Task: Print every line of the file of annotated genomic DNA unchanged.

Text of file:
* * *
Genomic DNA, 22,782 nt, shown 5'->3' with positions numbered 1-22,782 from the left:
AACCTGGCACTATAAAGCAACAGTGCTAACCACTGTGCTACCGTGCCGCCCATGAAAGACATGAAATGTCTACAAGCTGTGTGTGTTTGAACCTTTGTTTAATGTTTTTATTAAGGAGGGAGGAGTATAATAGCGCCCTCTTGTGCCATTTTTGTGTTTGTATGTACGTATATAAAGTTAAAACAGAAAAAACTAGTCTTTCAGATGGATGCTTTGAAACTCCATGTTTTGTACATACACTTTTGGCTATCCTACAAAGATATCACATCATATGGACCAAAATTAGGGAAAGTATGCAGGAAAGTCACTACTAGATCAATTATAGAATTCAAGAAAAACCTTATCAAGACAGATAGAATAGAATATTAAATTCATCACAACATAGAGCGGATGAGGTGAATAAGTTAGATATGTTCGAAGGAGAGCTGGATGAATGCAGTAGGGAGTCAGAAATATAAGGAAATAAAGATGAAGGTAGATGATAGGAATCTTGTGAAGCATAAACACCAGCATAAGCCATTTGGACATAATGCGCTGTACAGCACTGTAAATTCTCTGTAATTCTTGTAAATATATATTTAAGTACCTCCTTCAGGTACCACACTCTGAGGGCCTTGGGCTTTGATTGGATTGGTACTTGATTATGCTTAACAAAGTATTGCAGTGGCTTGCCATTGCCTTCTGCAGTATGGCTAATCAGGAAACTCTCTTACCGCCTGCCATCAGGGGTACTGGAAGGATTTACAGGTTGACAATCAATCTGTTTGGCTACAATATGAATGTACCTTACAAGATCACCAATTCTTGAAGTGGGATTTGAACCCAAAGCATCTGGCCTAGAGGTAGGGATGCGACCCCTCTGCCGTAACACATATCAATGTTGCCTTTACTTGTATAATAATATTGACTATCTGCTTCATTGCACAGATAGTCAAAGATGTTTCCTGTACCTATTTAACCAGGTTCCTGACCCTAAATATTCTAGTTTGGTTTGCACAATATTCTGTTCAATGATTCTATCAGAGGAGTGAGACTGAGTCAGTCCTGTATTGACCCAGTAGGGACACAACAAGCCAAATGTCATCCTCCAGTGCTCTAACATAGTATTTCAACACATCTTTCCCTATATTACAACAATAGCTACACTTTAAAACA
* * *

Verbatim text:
Genomic DNA, 22,782 nt, shown 5'->3' with positions numbered 1-22,782 from the left:
AACCTGGCACTATAAAGCAACAGTGCTAACCACTGTGCTACCGTGCCGCCCATGAAAGACATGAAATGTCTACAAGCTGTGTGTGTTTGAACCTTTGTTTAATGTTTTTATTAAGGAGGGAGGAGTATAATAGCGCCCTCTTGTGCCATTTTTGTGTTTGTATGTACGTATATAAAGTTAAAACAGAAAAAACTAGTCTTTCAGATGGATGCTTTGAAACTCCATGTTTTGTACATACACTTTTGGCTATCCTACAAAGATATCACATCATATGGACCAAAATTAGGGAAAGTATGCAGGAAAGTCACTACTAGATCAATTATAGAATTCAAGAAAAACCTTATCAAGACAGATAGAATAGAATATTAAATTCATCACAACATAGAGCGGATGAGGTGAATAAGTTAGATATGTTCGAAGGAGAGCTGGATGAATGCAGTAGGGAGTCAGAAATATAAGGAAATAAAGATGAAGGTAGATGATAGGAATCTTGTGAAGCATAAACACCAGCATAAGCCATTTGGACATAATGCGCTGTACAGCACTGTAAATTCTCTGTAATTCTTGTAAATATATATTTAAGTACCTCCTTCAGGTACCACACTCTGAGGGCCTTGGGCTTTGATTGGATTGGTACTTGATTATGCTTAACAAAGTATTGCAGTGGCTTGCCATTGCCTTCTGCAGTATGGCTAATCAGGAAACTCTCTTACCGCCTGCCATCAGGGGTACTGGAAGGATTTACAGGTTGACAATCAATCTGTTTGGCTACAATATGAATGTACCTTACAAGATCACCAATTCTTGAAGTGGGATTTGAACCCAAAGCATCTGGCCTAGAGGTAGGGATGCGACCCCTCTGCCGTAACACATATCAATGTTGCCTTTACTTGTATAATAATATTGACTATCTGCTTCATTGCACAGATAGTCAAAGATGTTTCCTGTACCTATTTAACCAGGTTCCTGACCCTAAATATTCTAGTTTGGTTTGCACAATATTCTGTTCAATGATTCTATCAGAGGAGTGAGACTGAGTCAGTCCTGTATTGACCCAGTAGGGACACAACAAGCCAAATGTCATCCTCCAGTGCTCTAACATAGTATTTCAACACATCTTTCCCTATATTACAACAATAGCTACACTTTAAAACA